My Cute Engineer, a not-so closet chef, got a quaint Christmas gift of a “Molecular Gastronomy” kit. This is apparently a new thing, which weds trendiness and haute cuisine with a faintly Jekyll-and-Hyde attack upon the kitchen and its contents. We deployed it on New Year’s Eve, since the accompanying leaflet seemed devoted to the kind of culinary bagatelles you eat mainly to prevent the champagne from going to your head.

Molecular Gastronomy

We took a crack at the Balsamic Vinegar Pearls, which were purveyed as a sort of faux caviare. Being vegetarianly averse to fish roe, I was intrigued with this. First you have to open a packet of agar-agar from the kit


which is a little preciously engrossed with pseudo periodic-table emblems, and heat it with balsamic vinegar until it reaches a vigorous simmer.

Then you get a pipette from the kit and start dripping the resulting solution into a carafe of olive oil. Most of the drops drift to the bottom; a few defy you and hang out at the top of the carafe.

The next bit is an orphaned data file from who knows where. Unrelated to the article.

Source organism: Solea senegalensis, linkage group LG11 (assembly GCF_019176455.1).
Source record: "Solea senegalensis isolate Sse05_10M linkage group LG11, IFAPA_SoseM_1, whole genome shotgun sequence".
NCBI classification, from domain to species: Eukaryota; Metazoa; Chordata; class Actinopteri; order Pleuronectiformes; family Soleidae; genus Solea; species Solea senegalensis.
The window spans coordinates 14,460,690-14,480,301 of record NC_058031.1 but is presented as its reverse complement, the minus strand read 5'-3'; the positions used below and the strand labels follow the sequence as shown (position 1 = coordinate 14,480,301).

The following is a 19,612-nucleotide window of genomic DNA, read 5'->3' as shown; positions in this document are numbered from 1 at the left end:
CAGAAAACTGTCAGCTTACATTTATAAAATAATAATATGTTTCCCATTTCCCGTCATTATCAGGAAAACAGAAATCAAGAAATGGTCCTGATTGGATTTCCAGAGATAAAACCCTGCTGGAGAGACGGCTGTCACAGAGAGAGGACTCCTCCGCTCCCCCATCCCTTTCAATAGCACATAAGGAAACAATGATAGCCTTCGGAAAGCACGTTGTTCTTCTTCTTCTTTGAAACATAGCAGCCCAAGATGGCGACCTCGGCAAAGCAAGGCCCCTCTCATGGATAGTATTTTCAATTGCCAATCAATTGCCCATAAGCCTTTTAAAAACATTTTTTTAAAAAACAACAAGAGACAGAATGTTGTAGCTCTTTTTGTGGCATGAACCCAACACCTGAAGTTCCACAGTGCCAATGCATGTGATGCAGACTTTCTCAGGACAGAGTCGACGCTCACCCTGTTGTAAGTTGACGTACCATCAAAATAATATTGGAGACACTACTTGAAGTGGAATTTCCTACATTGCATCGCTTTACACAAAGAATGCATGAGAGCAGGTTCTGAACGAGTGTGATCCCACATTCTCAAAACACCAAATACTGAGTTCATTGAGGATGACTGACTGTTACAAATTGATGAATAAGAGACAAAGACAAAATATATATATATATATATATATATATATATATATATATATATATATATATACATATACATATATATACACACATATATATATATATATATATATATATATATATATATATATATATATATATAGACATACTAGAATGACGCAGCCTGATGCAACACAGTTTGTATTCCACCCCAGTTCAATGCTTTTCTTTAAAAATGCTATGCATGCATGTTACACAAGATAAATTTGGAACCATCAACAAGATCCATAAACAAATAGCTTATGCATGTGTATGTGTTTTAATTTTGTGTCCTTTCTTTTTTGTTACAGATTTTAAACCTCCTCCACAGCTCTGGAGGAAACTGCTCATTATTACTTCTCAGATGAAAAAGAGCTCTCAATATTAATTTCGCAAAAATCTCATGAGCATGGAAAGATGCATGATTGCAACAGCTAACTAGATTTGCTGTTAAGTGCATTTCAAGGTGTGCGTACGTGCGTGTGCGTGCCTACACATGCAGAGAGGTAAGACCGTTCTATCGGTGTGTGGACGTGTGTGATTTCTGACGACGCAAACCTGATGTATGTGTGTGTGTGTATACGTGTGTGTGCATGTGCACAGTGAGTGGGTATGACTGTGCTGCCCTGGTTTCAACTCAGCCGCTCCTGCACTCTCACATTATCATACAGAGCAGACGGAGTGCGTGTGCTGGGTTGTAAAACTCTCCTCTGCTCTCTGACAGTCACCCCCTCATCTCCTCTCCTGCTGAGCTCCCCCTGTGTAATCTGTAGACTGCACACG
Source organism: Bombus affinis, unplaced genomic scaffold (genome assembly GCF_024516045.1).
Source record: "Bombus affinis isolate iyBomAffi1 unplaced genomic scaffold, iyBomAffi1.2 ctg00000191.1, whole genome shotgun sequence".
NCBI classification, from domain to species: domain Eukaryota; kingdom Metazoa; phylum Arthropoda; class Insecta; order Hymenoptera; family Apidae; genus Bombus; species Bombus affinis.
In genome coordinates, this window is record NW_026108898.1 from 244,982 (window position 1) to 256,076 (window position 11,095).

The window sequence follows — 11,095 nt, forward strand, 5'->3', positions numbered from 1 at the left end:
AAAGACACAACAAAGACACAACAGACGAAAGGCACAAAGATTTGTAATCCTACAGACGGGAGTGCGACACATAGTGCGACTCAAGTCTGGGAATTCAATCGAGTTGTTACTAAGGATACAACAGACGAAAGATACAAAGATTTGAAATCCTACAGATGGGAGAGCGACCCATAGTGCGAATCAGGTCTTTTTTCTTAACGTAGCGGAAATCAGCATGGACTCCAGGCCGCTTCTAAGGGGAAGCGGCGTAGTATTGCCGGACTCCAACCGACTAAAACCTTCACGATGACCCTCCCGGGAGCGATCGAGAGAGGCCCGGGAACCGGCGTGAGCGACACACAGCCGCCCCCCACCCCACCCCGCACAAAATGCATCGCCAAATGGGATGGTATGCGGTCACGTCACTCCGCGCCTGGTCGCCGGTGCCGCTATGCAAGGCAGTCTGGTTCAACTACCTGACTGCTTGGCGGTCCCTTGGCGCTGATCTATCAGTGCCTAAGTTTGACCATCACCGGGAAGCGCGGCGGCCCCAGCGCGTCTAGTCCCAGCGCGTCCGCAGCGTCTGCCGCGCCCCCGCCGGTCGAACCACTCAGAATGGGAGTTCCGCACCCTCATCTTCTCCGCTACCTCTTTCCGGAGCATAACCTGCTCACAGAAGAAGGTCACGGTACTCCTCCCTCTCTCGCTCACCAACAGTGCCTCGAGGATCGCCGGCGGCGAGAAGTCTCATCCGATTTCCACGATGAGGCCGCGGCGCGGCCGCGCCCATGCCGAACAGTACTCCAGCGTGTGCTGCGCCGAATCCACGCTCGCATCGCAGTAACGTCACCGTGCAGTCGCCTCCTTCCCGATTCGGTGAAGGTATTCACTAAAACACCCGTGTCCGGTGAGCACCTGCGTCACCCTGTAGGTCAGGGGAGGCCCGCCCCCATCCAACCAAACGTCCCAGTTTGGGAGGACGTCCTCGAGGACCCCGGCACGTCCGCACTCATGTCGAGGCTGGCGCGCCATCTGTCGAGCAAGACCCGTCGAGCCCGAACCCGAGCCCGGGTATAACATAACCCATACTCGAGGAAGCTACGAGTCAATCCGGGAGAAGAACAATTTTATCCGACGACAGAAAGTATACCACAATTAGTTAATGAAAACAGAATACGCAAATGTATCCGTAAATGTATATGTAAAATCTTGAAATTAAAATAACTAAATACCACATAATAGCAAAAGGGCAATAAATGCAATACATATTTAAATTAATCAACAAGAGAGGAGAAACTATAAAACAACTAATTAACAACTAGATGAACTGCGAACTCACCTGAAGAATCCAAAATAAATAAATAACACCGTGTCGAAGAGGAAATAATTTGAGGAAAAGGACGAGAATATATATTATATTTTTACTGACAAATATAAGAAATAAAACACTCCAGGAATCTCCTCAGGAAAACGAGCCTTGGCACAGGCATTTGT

Eventually, the solution congeals, suggesting that you needed to be much quicker with the pipette. No matter. Plenty of little phony-roe perlettes emerged from the carafe.

(Yes, he is wearing a formal chef’s jacket.)

In the end it was a spiffy New Year’s feast. The ersatz caviare went into little pastry shells. There were stuffed mushrooms, Saint-Andre, wasabi deviled eggs,and some rose brut.


Das Rheingold, which (on DVD; the new Met production) was the after-dinner entertainment, concluded exactly at midnight. I am not sure how we managed that. Strictly speaking, we should try the lemon foam or something with Walkure, and so on, but I am not sure how ambitiously I can take this.


8 thoughts on “Spherification

    • It was, in fact, pretty tasty. Popped in your mouth just like fish roe, but of course had an unctuous balsamic taste; with goat cheese, herbed cream cheese and mushroom pate, which was what went in the pastry shells, it was splendid. You can do this with most any liquid apparently.

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